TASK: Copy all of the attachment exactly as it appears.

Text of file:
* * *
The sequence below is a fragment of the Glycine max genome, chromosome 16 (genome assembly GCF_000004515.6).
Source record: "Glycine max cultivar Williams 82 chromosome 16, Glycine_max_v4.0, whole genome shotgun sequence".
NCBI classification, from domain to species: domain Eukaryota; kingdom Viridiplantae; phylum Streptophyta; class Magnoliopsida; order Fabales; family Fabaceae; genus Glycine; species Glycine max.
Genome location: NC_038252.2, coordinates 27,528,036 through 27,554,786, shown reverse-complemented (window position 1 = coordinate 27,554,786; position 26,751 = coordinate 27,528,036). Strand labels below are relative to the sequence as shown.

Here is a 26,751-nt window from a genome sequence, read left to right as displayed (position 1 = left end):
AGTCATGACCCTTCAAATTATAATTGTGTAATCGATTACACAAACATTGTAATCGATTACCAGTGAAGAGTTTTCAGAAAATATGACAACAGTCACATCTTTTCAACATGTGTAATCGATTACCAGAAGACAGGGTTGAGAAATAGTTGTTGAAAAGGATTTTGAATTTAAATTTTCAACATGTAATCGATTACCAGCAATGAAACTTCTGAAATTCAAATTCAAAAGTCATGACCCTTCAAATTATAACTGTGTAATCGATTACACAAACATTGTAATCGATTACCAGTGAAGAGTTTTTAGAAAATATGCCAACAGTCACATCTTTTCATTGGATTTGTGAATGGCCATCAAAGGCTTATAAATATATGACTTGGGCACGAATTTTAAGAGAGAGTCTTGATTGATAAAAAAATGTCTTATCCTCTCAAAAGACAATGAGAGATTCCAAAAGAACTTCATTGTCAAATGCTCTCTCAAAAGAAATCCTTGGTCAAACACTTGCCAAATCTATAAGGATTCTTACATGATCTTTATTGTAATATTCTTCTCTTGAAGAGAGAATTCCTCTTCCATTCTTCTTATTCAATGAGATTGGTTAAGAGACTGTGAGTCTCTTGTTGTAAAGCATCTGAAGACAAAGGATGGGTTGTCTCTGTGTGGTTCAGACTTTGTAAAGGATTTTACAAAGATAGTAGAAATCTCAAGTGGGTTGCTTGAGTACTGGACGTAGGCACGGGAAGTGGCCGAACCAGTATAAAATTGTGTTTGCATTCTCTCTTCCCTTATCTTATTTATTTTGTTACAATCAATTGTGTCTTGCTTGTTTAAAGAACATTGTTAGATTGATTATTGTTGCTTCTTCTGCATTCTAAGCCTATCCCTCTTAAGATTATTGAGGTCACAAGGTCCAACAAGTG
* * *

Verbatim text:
The sequence below is a fragment of the Glycine max genome, chromosome 16 (genome assembly GCF_000004515.6).
Source record: "Glycine max cultivar Williams 82 chromosome 16, Glycine_max_v4.0, whole genome shotgun sequence".
NCBI classification, from domain to species: domain Eukaryota; kingdom Viridiplantae; phylum Streptophyta; class Magnoliopsida; order Fabales; family Fabaceae; genus Glycine; species Glycine max.
Genome location: NC_038252.2, coordinates 27,528,036 through 27,554,786, shown reverse-complemented (window position 1 = coordinate 27,554,786; position 26,751 = coordinate 27,528,036). Strand labels below are relative to the sequence as shown.

Here is a 26,751-nt window from a genome sequence, read left to right as displayed (position 1 = left end):
AGTCATGACCCTTCAAATTATAATTGTGTAATCGATTACACAAACATTGTAATCGATTACCAGTGAAGAGTTTTCAGAAAATATGACAACAGTCACATCTTTTCAACATGTGTAATCGATTACCAGAAGACAGGGTTGAGAAATAGTTGTTGAAAAGGATTTTGAATTTAAATTTTCAACATGTAATCGATTACCAGCAATGAAACTTCTGAAATTCAAATTCAAAAGTCATGACCCTTCAAATTATAACTGTGTAATCGATTACACAAACATTGTAATCGATTACCAGTGAAGAGTTTTTAGAAAATATGCCAACAGTCACATCTTTTCATTGGATTTGTGAATGGCCATCAAAGGCTTATAAATATATGACTTGGGCACGAATTTTAAGAGAGAGTCTTGATTGATAAAAAAATGTCTTATCCTCTCAAAAGACAATGAGAGATTCCAAAAGAACTTCATTGTCAAATGCTCTCTCAAAAGAAATCCTTGGTCAAACACTTGCCAAATCTATAAGGATTCTTACATGATCTTTATTGTAATATTCTTCTCTTGAAGAGAGAATTCCTCTTCCATTCTTCTTATTCAATGAGATTGGTTAAGAGACTGTGAGTCTCTTGTTGTAAAGCATCTGAAGACAAAGGATGGGTTGTCTCTGTGTGGTTCAGACTTTGTAAAGGATTTTACAAAGATAGTAGAAATCTCAAGTGGGTTGCTTGAGTACTGGACGTAGGCACGGGAAGTGGCCGAACCAGTATAAAATTGTGTTTGCATTCTCTCTTCCCTTATCTTATTTATTTTGTTACAATCAATTGTGTCTTGCTTGTTTAAAGAACATTGTTAGATTGATTATTGTTGCTTCTTCTGCATTCTAAGCCTATCCCTCTTAAGATTATTGAGGTCACAAGGTCCAACAAGTG